I am continuing with my response to LDS writer Daniel McClellan’s blog article from April 8, 2011, found here. I note as well that Mr. McClellan has already begun replying to me, resulting in a very, and I mean very, large amount of text. My intention is to finish this initial response, comment briefly on anything I find helpful or necessary in his replies, and move on. I simply do not have time for this kind of extended, exponentially growing give and take. At least, my publisher says I do not.

Unfortunately for James’ position, self-identity is widely recognized as the most important criterion in religious identification, and virtually all Mormons self-identify as Christians (those that don’t do so only in reaction to arguments like James’).

Such an argument is again highly problematic for a Mormon apologist. The vast majority of polygamists living in Southern Utah “self-identify” as Mormons, but, that doesn’t keep the Salt Lake leadership from excommunicating them, does it? When Mr. McClellan says “self-identity is widely recognized as the most important criterion” does he tell us “by whom” this is recognized? Find out the answer to that, and you have his ultimate authority. Of course, once again, this assumes the parameters of the Christian faith are determined by current social norms or standards, or by studies done by “experts.” Such has never been the means of identifying the faith, and of course, never will be.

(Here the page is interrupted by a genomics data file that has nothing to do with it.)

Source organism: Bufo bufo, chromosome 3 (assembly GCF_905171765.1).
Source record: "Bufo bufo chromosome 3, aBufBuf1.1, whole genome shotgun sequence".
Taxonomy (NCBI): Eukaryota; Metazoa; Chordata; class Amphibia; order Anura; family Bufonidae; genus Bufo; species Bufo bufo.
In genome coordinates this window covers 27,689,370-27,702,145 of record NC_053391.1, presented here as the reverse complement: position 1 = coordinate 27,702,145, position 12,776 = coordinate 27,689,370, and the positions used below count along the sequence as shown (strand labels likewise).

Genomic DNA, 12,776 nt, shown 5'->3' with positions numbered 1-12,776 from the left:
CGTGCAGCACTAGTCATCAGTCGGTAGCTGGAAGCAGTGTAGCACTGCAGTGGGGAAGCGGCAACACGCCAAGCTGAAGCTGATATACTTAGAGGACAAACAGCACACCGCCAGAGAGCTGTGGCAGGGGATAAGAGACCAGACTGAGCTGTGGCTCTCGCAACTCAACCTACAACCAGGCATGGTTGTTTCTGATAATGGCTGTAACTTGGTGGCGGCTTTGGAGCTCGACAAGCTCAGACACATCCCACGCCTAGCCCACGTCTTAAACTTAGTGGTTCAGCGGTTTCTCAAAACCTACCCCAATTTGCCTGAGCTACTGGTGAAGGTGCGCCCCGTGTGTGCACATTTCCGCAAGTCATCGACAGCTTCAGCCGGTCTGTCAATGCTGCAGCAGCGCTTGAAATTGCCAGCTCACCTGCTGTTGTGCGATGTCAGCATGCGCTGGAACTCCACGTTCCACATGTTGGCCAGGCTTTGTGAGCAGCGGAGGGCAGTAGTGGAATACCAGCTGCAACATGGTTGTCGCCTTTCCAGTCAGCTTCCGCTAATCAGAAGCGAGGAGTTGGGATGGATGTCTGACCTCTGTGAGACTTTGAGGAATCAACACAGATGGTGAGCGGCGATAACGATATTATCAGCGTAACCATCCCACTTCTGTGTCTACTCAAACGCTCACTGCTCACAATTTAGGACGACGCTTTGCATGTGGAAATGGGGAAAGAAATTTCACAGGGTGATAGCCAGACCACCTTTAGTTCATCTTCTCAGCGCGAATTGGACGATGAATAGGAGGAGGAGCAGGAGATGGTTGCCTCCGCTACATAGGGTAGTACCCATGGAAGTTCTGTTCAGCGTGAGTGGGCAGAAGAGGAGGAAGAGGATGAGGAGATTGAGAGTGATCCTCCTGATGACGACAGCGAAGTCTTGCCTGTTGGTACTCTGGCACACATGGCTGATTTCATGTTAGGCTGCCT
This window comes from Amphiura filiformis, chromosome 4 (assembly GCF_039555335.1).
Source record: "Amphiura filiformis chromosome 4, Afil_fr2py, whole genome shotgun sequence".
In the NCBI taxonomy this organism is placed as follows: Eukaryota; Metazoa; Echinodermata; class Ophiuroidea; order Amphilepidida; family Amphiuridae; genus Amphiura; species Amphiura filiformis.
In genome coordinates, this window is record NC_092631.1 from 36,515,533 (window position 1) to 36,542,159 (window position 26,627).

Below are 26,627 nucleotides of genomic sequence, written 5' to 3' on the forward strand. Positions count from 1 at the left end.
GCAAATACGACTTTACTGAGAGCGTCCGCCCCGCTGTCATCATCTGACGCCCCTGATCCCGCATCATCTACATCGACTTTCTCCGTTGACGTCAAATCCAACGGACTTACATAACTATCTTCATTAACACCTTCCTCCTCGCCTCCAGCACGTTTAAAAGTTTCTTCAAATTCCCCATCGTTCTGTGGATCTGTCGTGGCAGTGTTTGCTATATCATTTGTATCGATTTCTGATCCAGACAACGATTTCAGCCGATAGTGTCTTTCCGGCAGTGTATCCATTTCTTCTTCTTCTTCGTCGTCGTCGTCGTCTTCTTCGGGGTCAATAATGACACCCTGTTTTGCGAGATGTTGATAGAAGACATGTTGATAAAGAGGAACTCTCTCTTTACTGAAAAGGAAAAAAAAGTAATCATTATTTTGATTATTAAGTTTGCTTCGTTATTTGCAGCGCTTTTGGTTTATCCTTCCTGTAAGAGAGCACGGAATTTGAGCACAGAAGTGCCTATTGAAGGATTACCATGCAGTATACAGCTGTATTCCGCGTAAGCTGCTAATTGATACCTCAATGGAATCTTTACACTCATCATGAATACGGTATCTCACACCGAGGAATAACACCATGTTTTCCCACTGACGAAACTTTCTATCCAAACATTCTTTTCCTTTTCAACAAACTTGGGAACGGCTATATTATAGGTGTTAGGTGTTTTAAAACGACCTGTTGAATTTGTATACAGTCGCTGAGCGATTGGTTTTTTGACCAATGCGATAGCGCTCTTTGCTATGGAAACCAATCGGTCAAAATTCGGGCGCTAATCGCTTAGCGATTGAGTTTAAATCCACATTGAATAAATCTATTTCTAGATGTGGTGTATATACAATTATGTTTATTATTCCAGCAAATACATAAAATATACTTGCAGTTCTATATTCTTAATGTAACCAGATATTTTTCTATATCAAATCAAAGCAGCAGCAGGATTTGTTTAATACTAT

There is little evidentiary value in the observation that modern Mormonism claims to be “Christian.” That is not up for debate. The millions of followers of Jehovah’s Witnesses likewise believe their religious devotion is the “true” representation of Christ’s truth on earth today. The number of sects and groups making this claim is legion. And they all “self-identify,” too. So? If that is all we have as a criterion for what is, and what is not, “Christian,” we are left with the specter seen in Bart Ehrman’s conglomeration of groups making up the “early Christian movement,” so that the resultant mass of self-contradiction and irrationality is taken as the best argument against the divine nature of the faith ever offered. If this is the direction Mr. McClellan wishes to go, is he willing to embrace the necessary results of such a view, results that would assuredly denigrate the very claims to ultimate and final authority vested in the First Presidency of the Church of Jesus Christ of Latter-day Saints?

It’s not the only criterion, but it is the one that carries the most weight. Religions are variegated, and the bigger the religion, the more variation.

If Mr. McClellan wishes to argue his case based upon sociological studies of the history and experience of religion, I will leave him to his arguments. My video was not predicated upon a sociological, or historiographical, definition of the Christian faith. I am speaking as a Christian, basing my comments upon divine revelation contained in Scripture, drawing from the foundational beliefs of Christians down through the ages. So why is Mr. McClellan shifting grounds, appealing to a completely different standard? And if this is, indeed, his foundation, why does he later move back to a theological standard? Is this how “intelligent” and “logical” and “academic” folks argue?